Let’s assume you have a nest egg of $500,000 when you reach age 65. If you have 50% in stocks and 50% in treasuries, your expected returns are 4% from stocks and 1% from treasuries at current rates which averages to about 2.5% for your complete portfolio. This would translate into a yearly income of $12,500 before taxes, which is far less than what the average American retiree spends ($43,600). In such a situation, you would run out of money in 13 years. You would need more than $2 million to retire comfortably with the current yields without eating up your nest egg.

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Table 1: Retirement outlook with $500,000 nest egg. Source: Author’s Calculations.

The scary thing is that the median retirement account balance is just above $104,000 for people retiring in the next decade with a retirement account.

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Figure 3: Retirement balance per age group. Source: UC Berkeley Labor Center.

For savvy younger investors, this should mean there is a need for increased savings and the hope that yields increase in the long term. On the other hand, higher yields would be very detrimental for those in or near retirement as it would lead to declines in values of both stocks and bonds.

What Can Be Done?

Well, the best option might be to save as much as you can and invest only when low risk assets give you a satisfying long term yield in order to prevent huge capital losses when yields go up. Limit your fees as those easily eat up your returns. You can limit your fees by owning really low cost funds (below 0.15% per year) or by investing directly into stocks and bonds through a discount broker.

Another thing to avoid in addition to high fees are risky assets that promise extraordinary yields in this environment. You can read more about that here.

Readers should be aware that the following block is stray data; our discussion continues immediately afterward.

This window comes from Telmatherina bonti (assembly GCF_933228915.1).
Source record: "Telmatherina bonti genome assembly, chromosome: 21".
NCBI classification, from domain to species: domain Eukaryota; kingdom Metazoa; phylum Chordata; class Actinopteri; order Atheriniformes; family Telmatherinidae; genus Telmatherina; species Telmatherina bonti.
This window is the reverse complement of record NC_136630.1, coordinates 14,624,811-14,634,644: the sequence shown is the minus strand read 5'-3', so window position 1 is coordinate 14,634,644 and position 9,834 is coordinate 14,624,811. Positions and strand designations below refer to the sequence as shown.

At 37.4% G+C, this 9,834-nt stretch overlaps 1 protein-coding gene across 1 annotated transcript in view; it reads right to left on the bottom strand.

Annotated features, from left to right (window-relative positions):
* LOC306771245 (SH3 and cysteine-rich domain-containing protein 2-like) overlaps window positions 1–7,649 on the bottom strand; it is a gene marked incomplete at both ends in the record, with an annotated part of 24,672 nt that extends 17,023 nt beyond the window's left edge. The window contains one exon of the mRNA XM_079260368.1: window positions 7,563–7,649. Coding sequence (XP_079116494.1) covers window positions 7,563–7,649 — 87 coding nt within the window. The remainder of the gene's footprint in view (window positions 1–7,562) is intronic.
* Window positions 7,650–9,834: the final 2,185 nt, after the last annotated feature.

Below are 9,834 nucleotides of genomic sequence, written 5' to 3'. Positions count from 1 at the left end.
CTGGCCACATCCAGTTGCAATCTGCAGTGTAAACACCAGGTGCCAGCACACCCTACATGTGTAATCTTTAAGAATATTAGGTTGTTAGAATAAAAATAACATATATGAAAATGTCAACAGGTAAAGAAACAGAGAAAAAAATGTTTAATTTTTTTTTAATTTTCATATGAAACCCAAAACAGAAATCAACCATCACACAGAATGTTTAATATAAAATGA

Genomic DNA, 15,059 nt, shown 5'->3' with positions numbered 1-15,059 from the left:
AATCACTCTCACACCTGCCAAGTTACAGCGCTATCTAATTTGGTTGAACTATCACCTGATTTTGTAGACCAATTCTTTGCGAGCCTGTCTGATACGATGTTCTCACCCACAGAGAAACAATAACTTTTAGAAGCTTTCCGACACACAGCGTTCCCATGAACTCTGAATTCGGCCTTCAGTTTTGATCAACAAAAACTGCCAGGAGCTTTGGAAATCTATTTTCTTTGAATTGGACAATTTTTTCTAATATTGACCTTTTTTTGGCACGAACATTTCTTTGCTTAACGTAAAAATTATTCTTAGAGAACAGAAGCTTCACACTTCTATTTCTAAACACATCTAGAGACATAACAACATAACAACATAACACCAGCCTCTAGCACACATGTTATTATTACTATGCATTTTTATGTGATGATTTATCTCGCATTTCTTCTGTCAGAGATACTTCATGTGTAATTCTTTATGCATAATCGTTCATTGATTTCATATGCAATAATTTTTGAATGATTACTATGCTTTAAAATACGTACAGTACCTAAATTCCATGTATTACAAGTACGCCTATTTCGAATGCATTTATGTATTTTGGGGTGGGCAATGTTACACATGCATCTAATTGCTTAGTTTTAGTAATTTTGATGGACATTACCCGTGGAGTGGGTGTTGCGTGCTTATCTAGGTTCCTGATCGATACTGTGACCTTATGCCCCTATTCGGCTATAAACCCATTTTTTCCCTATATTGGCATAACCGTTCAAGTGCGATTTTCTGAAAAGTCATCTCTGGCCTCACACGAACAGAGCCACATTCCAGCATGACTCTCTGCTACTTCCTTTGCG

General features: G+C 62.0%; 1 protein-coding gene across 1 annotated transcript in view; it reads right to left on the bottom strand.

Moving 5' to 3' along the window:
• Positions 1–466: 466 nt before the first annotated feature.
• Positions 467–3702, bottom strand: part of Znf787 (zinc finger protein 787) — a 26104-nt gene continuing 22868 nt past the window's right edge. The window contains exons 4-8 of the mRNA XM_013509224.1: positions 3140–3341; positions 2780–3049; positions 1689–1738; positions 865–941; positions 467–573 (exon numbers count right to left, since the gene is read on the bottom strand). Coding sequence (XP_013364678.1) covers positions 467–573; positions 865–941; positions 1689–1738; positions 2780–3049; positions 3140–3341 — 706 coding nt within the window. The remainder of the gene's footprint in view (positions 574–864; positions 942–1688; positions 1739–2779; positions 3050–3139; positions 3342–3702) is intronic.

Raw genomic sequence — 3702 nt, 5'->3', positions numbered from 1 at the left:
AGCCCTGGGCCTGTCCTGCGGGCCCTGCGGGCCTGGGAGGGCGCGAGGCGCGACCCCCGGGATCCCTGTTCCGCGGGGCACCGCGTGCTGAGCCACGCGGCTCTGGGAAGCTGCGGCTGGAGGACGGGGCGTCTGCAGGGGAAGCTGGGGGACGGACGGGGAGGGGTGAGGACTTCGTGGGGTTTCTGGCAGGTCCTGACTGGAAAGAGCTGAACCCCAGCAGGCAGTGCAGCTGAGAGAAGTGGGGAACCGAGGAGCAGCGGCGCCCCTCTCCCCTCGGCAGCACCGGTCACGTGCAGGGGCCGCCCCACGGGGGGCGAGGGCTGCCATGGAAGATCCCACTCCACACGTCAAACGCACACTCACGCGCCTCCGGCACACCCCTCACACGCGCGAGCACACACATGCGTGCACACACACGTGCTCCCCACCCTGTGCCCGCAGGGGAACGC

Conclusion

Talking about retirement is very personal as many factors can influence your decisions. Some spend everything in order to put their kids through college, some put a new roof on the house while others save 25% of their net income and diligently invest in stocks through their entire working life. The most important thing is to know exactly what you want when you retire and adjust your behavior accordingly.

A good way to check if you are on track is to play with different investment yields and see where you end up. We have come up with a calculation by using Bankrate where an initial amount of $100,000, a monthly deposit of $500 and the current 4% yield from stocks result in a nest egg of $401,000 after 20 years.

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Figure 4: Retirement targeting. Source: Bankrate.

$400,000 might not be enough to retire comfortably, but you can use the above program to check whether you are on track.  If you are not, the best way to reach your target is to increase savings and not to increase your risks because a market decline could put you back many years.

Another solution to help you increase your retirement income, even on a severely underfunded retirement account, is to learn how to sell option premiums in a safe and conservative fashion. To learn more about our favorite option selling strategy, click here.